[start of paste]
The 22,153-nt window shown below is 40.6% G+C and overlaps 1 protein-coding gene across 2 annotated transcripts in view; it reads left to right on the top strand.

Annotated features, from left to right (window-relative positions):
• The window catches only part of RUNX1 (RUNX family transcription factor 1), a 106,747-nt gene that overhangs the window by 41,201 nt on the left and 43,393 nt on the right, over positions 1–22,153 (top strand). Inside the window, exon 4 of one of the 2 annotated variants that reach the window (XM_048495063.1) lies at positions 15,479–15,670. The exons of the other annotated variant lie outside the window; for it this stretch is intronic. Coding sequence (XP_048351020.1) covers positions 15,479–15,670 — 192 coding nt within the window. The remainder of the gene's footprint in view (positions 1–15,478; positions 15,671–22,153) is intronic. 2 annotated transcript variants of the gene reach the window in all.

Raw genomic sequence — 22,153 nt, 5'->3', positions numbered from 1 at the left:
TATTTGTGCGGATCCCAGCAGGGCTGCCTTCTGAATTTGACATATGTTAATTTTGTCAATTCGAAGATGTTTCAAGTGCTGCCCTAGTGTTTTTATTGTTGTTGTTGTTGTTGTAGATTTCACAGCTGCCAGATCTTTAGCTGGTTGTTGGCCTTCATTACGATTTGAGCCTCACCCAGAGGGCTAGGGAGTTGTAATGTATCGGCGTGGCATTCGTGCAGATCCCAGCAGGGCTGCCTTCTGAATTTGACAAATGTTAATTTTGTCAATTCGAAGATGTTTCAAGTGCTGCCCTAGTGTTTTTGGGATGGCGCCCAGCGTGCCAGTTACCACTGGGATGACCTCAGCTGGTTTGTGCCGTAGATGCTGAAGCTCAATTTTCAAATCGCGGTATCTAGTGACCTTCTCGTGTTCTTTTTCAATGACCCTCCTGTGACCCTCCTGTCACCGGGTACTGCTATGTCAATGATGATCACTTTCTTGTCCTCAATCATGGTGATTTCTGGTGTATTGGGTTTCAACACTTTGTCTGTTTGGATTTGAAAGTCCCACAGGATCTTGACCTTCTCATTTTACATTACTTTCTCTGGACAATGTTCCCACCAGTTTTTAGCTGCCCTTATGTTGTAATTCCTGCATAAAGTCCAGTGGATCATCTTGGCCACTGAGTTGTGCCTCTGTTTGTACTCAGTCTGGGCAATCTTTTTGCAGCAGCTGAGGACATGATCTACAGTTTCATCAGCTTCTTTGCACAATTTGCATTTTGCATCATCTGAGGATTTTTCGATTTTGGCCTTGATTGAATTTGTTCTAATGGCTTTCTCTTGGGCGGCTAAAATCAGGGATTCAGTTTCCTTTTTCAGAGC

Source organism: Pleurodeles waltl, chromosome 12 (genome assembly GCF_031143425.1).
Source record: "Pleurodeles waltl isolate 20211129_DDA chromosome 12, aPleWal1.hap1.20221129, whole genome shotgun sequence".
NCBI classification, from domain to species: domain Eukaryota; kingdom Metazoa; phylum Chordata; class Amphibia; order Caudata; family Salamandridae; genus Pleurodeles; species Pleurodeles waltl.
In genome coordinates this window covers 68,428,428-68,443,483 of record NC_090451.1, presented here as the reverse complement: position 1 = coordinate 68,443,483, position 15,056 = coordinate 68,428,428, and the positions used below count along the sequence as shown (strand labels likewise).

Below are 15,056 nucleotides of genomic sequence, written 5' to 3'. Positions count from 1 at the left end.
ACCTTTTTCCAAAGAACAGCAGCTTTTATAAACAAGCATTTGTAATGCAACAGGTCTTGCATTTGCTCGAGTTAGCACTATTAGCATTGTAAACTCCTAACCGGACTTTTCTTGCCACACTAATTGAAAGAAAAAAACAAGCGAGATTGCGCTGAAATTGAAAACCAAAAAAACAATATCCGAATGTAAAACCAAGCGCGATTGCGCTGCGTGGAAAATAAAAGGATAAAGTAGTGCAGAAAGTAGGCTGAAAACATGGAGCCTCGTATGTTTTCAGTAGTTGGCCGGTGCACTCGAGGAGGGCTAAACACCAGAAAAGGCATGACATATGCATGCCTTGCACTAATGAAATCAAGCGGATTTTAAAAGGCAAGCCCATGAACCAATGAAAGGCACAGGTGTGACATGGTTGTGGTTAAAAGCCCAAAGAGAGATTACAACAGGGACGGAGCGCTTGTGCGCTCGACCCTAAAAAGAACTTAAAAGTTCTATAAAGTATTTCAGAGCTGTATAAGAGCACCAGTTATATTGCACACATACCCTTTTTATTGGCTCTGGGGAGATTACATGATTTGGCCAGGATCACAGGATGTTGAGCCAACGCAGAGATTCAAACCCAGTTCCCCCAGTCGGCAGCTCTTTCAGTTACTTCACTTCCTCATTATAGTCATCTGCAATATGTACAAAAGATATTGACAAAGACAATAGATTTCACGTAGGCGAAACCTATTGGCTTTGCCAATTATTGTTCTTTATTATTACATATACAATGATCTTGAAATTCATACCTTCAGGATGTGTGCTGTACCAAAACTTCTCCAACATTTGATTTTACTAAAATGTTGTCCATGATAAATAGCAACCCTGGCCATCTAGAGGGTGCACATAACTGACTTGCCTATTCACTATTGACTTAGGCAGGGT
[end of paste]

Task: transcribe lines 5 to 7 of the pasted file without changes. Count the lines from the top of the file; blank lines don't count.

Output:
TATTTGTGCGGATCCCAGCAGGGCTGCCTTCTGAATTTGACATATGTTAATTTTGTCAATTCGAAGATGTTTCAAGTGCTGCCCTAGTGTTTTTATTGTTGTTGTTGTTGTTGTAGATTTCACAGCTGCCAGATCTTTAGCTGGTTGTTGGCCTTCATTACGATTTGAGCCTCACCCAGAGGGCTAGGGAGTTGTAATGTATCGGCGTGGCATTCGTGCAGATCCCAGCAGGGCTGCCTTCTGAATTTGACAAATGTTAATTTTGTCAATTCGAAGATGTTTCAAGTGCTGCCCTAGTGTTTTTGGGATGGCGCCCAGCGTGCCAGTTACCACTGGGATGACCTCAGCTGGTTTGTGCCGTAGATGCTGAAGCTCAATTTTCAAATCGCGGTATCTAGTGACCTTCTCGTGTTCTTTTTCAATGACCCTCCTGTGACCCTCCTGTCACCGGGTACTGCTATGTCAATGATGATCACTTTCTTGTCCTCAATCATGGTGATTTCTGGTGTATTGGGTTTCAACACTTTGTCTGTTTGGATTTGAAAGTCCCACAGGATCTTGACCTTCTCATTTTACATTACTTTCTCTGGACAATGTTCCCACCAGTTTTTAGCTGCCCTTATGTTGTAATTCCTGCATAAAGTCCAGTGGATCATCTTGGCCACTGAGTTGTGCCTCTGTTTGTACTCAGTCTGGGCAATCTTTTTGCAGCAGCTGAGGACATGATCTACAGTTTCATCAGCTTCTTTGCACAATTTGCATTTTGCATCATCTGAGGATTTTTCGATTTTGGCCTTGATTGAATTTGTTCTAATGGCTTTCTCTTGGGCGGCTAAAATCAGGGATTCAGTTTCCTTTTTCAGAGC

Source organism: Pleurodeles waltl, chromosome 12 (genome assembly GCF_031143425.1).
Source record: "Pleurodeles waltl isolate 20211129_DDA chromosome 12, aPleWal1.hap1.20221129, whole genome shotgun sequence".